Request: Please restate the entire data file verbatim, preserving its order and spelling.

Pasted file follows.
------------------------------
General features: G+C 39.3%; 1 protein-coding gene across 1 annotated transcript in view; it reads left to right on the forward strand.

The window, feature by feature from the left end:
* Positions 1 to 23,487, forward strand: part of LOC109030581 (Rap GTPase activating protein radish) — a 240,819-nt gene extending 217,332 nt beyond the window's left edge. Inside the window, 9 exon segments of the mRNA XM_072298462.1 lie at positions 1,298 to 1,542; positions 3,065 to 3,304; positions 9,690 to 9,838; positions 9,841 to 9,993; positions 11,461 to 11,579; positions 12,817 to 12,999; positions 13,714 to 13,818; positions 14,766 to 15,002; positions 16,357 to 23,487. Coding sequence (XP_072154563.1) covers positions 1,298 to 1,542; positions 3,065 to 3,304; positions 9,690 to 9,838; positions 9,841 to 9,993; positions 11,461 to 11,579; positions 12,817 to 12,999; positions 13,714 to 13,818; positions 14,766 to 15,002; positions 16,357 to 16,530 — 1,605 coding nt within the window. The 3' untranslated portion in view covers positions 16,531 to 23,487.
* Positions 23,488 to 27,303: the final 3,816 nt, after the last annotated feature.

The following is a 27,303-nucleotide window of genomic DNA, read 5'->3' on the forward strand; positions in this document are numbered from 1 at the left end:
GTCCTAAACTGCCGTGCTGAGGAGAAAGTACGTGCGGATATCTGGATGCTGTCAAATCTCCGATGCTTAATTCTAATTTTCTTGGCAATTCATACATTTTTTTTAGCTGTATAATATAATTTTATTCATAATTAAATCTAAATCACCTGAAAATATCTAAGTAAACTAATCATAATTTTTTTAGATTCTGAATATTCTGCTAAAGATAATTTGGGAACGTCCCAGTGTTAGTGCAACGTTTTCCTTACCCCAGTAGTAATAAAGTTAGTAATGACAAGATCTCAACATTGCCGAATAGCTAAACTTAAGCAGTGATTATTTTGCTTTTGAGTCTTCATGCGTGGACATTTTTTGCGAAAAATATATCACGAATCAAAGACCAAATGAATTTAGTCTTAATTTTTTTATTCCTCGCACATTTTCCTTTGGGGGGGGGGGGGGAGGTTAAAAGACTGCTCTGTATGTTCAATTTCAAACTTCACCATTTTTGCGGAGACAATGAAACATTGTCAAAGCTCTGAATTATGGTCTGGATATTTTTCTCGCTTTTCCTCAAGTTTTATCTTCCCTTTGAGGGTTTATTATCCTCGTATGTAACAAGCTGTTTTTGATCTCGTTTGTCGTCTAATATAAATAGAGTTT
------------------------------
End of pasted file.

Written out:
General features: G+C 39.3%; 1 protein-coding gene across 1 annotated transcript in view; it reads left to right on the forward strand.

The window, feature by feature from the left end:
* Positions 1 to 23,487, forward strand: part of LOC109030581 (Rap GTPase activating protein radish) — a 240,819-nt gene extending 217,332 nt beyond the window's left edge. Inside the window, 9 exon segments of the mRNA XM_072298462.1 lie at positions 1,298 to 1,542; positions 3,065 to 3,304; positions 9,690 to 9,838; positions 9,841 to 9,993; positions 11,461 to 11,579; positions 12,817 to 12,999; positions 13,714 to 13,818; positions 14,766 to 15,002; positions 16,357 to 23,487. Coding sequence (XP_072154563.1) covers positions 1,298 to 1,542; positions 3,065 to 3,304; positions 9,690 to 9,838; positions 9,841 to 9,993; positions 11,461 to 11,579; positions 12,817 to 12,999; positions 13,714 to 13,818; positions 14,766 to 15,002; positions 16,357 to 16,530 — 1,605 coding nt within the window. The 3' untranslated portion in view covers positions 16,531 to 23,487.
* Positions 23,488 to 27,303: the final 3,816 nt, after the last annotated feature.

The following is a 27,303-nucleotide window of genomic DNA, read 5'->3' on the forward strand; positions in this document are numbered from 1 at the left end:
GTCCTAAACTGCCGTGCTGAGGAGAAAGTACGTGCGGATATCTGGATGCTGTCAAATCTCCGATGCTTAATTCTAATTTTCTTGGCAATTCATACATTTTTTTTAGCTGTATAATATAATTTTATTCATAATTAAATCTAAATCACCTGAAAATATCTAAGTAAACTAATCATAATTTTTTTAGATTCTGAATATTCTGCTAAAGATAATTTGGGAACGTCCCAGTGTTAGTGCAACGTTTTCCTTACCCCAGTAGTAATAAAGTTAGTAATGACAAGATCTCAACATTGCCGAATAGCTAAACTTAAGCAGTGATTATTTTGCTTTTGAGTCTTCATGCGTGGACATTTTTTGCGAAAAATATATCACGAATCAAAGACCAAATGAATTTAGTCTTAATTTTTTTATTCCTCGCACATTTTCCTTTGGGGGGGGGGGGGGAGGTTAAAAGACTGCTCTGTATGTTCAATTTCAAACTTCACCATTTTTGCGGAGACAATGAAACATTGTCAAAGCTCTGAATTATGGTCTGGATATTTTTCTCGCTTTTCCTCAAGTTTTATCTTCCCTTTGAGGGTTTATTATCCTCGTATGTAACAAGCTGTTTTTGATCTCGTTTGTCGTCTAATATAAATAGAGTTT